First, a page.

It was with a heavy heart that The Rundown read the news that the ICC has once again shelved its idea to launch a World Test Championship - the tournament intended to become the Test cricket World Cup.
Test cricket is great, and the best matches remain etched in the sporting memory in a way that the entertaining-but-forgettable limited overs stuff simply can't match - so the idea of a World Cup of Test cricket featuring the world's best teams all in one place sounded fabulous.
On closer examination, it's a daft idea. Home advantage is so important in the five-day game that choosing a neutral host nation with enough decent pitches would have been impossible (England had been proposed for the first tournament in 2017; needless to say, all the teams except England weren't happy about that).
On top of that, running the tournament properly would take several months: there would need to be at least one group stage, with each team playing a minimum of three five-day games to make it worthwhile - but factoring in the rest periods required, that alone would take a minimum of six weeks.
And how would you decide ties? Run rates and wickets simply can't be compared unless matches are played in the same conditions, and it's clearly impossible for the same wicket at the same ground to be used more than once at a time. And if you did re-use the same wickets to get a fair comparison, they'd need plenty of time to recover.
All in all, the tournament would probably take three months or so - and considering how sick everyone got of the 2007 ODI World Cup, which took just six weeks, it's probably just as well the idea has died once and for all.
Let's not be too hard on the ICC, however - it's far from the stupidest idea ever seen in sport. If you need any convincing of that, take a look at the atrocities which we've listed below:
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The 39th Game
The argument was simple: the Premier League makes shedloads of money, so why not make even more by staging an extra match for each side? So the Premier League thought in 2008 when suggesting an extra match be shoehorned into the schedule during January, with all the sides getting involved in an overseas location over a long weekend.
The problem: The scheme was almost universally loathed by everyone not in line to profit from the predicted £40m-£80m which would have been generated. Also who would be play who? Who would be the team that has to play Man City three times and who would get three games against Palace? The plan was quietly shelved a few months later.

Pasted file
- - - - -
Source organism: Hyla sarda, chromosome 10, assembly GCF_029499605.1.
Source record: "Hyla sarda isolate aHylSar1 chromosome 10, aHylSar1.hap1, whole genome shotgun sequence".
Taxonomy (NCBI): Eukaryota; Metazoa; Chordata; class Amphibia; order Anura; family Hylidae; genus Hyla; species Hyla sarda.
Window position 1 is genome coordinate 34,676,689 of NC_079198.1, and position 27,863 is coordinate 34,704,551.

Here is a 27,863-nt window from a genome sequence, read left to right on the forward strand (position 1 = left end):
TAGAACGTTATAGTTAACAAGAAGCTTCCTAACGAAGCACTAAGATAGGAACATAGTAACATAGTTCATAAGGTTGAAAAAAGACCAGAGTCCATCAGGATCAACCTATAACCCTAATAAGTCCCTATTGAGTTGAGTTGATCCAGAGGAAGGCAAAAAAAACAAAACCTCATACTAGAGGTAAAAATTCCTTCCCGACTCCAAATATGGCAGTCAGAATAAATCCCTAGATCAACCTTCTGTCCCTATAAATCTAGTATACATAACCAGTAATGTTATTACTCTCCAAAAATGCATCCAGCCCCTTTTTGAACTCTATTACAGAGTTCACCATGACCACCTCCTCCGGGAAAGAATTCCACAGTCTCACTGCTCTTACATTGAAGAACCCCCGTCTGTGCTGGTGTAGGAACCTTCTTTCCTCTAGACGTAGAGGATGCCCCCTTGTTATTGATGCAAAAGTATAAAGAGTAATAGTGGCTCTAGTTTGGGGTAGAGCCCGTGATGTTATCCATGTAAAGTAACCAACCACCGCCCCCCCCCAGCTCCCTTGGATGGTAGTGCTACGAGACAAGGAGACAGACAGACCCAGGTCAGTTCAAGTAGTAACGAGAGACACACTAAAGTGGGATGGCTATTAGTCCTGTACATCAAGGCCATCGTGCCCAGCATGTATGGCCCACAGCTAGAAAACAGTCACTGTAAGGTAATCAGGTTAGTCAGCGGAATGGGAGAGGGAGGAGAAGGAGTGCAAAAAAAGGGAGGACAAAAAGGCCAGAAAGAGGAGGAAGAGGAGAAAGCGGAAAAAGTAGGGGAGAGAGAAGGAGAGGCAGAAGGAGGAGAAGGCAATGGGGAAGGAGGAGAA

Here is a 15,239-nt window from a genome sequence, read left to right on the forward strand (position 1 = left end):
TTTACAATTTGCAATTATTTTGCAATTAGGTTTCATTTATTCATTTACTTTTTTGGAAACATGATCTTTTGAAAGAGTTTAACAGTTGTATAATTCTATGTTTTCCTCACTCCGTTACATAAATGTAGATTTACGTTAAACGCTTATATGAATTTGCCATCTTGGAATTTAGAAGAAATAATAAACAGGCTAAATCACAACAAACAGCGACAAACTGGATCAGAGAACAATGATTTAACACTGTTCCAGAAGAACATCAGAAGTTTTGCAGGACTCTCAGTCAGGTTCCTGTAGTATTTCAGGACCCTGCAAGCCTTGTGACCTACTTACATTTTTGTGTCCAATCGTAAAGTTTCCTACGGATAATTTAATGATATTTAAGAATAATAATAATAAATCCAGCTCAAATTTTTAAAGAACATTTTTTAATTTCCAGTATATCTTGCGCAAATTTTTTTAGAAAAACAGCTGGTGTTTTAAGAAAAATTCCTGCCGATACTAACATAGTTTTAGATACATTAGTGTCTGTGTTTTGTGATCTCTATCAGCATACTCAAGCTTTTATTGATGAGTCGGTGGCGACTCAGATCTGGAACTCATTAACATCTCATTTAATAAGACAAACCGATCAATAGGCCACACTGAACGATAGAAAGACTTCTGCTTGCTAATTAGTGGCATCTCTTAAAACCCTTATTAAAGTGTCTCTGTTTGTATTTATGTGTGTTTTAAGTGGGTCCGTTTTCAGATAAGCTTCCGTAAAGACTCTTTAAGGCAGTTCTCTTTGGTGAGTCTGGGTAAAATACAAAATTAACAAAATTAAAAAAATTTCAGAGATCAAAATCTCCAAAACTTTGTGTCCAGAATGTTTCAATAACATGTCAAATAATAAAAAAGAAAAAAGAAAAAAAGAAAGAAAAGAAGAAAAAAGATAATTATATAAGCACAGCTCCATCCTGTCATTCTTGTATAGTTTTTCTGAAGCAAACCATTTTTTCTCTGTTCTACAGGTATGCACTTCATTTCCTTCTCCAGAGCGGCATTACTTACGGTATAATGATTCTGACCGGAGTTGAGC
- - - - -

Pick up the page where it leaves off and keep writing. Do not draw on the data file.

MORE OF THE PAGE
The Stanford 20/20 Cricket Tournaments
Allen Stanford gets out of his helicopter
Flamboyant American billionaire Allen Stanford claimed to have fallen in love with cricket in the mid-2000s, and poured millions of dollars into a series of Twenty20 tournaments and events. All fair enough, at first glance - but the tournament prize funds were so ridiculously high in cricket terms - including a $20 million pot for an England v West Indies T20 series - that people joked it could only have been funded by some sort of massive Ponzi scheme.
The problem: Sadly, it turned out that it was all funded by some sort of massive Ponzi scheme, and Stanford is currently serving a 110-year prison sentence in Florida for his fraud.
Super Seniors Tour Golf
Having a pop at what is now called the Champions Tour is easy: why would you want to watch over-50's playing golf less impressively than the young guys? But when the Seniors game first became a force in golf back in the early 1990s, there was a good reason. Jack Nicklaus, Arnold Palmer, Lee Trevino and a host of other hugely-popular characters had recently hit 50, and American crowds loved the nostalgia hit of watching their idols once again. So when, a few years later, those big names got too old to compete against the new crop of 50-year-olds, the US PGA Tour decided to try the same trick again with the 'Super Seniors Tour', a new golf tour for 60+ players.
The problem: The guys who were still reasonably good at 50 had really gone off a cliff by the time they hit 60. The standard was awful, players had to miss tournaments constantly due to ill health and grandchildren's birthdays, and TV viewers switched off in their droves.
Six-red snooker and Power Snooker
Six Reds Snooker
Snooker is a fascinating sport, chiefs at World Snooker reasoned in 2009, but people hate all the boring bits early on in each frame. So why not cut to the chase? Start each frame with six reds instead of 15, and each frame will be both quicker and much likelier to be close and dramatic. A test event was staged during the proper World Championship, with a Six Reds World Championship taking place later that year.
The problem: It turns out that what people like about snooker isn't just watching talented people pot balls - if that's all that mattered, they'd watch pool instead. No, the main appeal of the game rests in its very slowness: the build-up of tension, the tactical back-and-forth, the breakthrough as one player picks out a long pot on crowded table, and the nerves beginning to tell on the competitors as they build their lengthy breaks. Six reds managed to remove all of that in one fell swoop, and "snooker's answer to Twenty20" has barely been heard of since.